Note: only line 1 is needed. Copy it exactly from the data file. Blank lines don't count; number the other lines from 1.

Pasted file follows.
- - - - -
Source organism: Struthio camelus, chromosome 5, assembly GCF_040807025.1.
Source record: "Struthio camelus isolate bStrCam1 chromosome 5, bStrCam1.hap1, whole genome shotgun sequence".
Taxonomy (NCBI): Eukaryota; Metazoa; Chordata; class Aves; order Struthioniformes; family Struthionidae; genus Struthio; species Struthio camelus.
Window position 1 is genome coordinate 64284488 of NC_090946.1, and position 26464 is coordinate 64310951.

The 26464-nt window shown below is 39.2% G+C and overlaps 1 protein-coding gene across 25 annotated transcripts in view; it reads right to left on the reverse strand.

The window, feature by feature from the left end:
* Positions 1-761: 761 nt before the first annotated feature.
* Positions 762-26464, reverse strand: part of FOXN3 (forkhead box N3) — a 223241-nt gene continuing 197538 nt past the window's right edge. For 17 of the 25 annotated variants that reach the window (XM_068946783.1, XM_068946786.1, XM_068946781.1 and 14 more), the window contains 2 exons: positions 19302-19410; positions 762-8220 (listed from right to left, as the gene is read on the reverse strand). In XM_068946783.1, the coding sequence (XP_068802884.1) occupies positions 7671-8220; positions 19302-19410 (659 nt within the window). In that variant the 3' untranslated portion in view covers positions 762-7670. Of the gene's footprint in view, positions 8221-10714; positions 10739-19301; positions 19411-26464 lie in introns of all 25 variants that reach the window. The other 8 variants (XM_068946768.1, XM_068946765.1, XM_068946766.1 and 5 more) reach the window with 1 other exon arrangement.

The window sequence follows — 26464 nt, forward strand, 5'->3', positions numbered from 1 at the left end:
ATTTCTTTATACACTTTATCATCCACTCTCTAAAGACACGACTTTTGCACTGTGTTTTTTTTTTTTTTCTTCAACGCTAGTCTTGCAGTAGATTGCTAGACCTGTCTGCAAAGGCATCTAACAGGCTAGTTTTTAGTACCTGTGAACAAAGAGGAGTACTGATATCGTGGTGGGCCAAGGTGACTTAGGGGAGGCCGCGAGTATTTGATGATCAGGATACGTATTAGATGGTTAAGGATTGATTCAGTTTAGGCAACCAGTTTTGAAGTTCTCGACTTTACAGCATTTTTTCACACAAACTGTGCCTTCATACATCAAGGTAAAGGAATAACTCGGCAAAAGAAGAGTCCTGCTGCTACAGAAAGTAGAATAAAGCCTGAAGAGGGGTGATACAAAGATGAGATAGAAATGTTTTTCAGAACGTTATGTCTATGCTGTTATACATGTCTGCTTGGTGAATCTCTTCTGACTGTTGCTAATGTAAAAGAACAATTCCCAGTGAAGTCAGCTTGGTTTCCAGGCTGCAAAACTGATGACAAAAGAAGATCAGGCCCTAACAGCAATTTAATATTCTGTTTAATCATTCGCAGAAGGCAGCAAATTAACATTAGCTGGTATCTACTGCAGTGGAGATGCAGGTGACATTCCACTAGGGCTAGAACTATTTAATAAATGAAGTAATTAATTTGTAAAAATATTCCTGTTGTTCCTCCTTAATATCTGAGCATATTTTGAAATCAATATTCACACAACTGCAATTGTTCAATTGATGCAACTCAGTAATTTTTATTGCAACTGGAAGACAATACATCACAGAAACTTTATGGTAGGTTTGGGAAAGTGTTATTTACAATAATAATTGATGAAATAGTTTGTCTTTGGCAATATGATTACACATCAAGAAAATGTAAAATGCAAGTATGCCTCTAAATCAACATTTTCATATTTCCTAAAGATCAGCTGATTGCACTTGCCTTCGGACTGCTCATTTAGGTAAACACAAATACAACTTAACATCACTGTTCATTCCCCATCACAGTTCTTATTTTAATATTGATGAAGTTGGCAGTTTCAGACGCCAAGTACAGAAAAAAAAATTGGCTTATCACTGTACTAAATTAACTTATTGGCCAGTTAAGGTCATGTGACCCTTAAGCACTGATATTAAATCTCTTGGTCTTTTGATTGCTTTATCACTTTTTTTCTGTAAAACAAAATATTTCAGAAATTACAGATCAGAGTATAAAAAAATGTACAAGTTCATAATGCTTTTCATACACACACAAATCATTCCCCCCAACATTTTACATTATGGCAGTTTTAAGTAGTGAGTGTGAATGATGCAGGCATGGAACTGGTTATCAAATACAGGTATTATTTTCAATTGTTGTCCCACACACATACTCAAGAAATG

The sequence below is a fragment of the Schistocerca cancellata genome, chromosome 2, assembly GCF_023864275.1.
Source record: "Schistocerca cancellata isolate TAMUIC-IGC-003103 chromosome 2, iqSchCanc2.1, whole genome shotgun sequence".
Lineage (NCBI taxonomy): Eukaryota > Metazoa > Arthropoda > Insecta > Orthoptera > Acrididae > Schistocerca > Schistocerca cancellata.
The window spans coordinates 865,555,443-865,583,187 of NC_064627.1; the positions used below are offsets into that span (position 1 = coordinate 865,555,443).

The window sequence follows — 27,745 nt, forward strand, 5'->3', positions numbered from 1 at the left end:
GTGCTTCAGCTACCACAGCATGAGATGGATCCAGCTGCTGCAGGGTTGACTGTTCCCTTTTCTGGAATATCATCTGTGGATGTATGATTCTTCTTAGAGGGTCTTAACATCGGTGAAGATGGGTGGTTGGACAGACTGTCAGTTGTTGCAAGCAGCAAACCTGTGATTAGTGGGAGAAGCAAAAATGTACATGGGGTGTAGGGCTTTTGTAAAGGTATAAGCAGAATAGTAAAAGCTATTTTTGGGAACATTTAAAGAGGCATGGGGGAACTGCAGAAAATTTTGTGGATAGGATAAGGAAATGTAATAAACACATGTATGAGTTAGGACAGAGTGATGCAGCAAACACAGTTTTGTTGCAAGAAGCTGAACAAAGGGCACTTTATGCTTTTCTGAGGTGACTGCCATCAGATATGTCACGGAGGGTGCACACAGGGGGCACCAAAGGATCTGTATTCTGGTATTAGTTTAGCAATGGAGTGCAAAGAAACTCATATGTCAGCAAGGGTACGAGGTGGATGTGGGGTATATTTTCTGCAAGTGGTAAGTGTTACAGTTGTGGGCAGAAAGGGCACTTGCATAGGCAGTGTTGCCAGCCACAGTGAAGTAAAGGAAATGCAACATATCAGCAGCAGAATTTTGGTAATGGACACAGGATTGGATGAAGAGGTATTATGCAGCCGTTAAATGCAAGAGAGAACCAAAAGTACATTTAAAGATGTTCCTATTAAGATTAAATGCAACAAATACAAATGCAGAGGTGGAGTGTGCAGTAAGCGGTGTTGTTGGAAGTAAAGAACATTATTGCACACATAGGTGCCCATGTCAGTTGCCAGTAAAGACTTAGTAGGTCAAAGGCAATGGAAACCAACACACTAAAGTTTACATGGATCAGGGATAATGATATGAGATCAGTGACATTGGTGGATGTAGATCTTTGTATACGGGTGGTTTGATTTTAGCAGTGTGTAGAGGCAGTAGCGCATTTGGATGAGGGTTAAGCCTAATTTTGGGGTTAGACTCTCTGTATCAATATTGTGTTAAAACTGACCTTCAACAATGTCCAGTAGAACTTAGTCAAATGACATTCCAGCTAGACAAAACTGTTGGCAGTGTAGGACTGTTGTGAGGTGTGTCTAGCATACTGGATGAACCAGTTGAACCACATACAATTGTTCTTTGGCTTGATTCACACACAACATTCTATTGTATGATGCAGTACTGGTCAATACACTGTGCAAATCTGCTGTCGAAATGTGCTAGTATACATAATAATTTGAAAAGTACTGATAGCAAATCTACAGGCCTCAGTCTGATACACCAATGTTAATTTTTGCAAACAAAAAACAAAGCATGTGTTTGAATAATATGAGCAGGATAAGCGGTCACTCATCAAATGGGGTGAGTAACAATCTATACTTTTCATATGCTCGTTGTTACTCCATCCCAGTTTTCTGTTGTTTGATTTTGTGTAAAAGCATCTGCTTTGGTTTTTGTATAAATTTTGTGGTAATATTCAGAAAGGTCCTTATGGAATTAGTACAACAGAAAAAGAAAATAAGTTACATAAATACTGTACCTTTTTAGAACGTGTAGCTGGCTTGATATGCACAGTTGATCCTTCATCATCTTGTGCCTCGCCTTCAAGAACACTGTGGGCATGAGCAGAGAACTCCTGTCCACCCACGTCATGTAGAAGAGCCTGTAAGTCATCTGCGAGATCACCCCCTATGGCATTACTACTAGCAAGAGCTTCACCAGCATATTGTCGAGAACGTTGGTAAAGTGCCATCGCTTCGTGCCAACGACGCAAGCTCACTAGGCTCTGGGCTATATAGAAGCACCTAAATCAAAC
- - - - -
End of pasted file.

Source organism: Struthio camelus, chromosome 5, assembly GCF_040807025.1.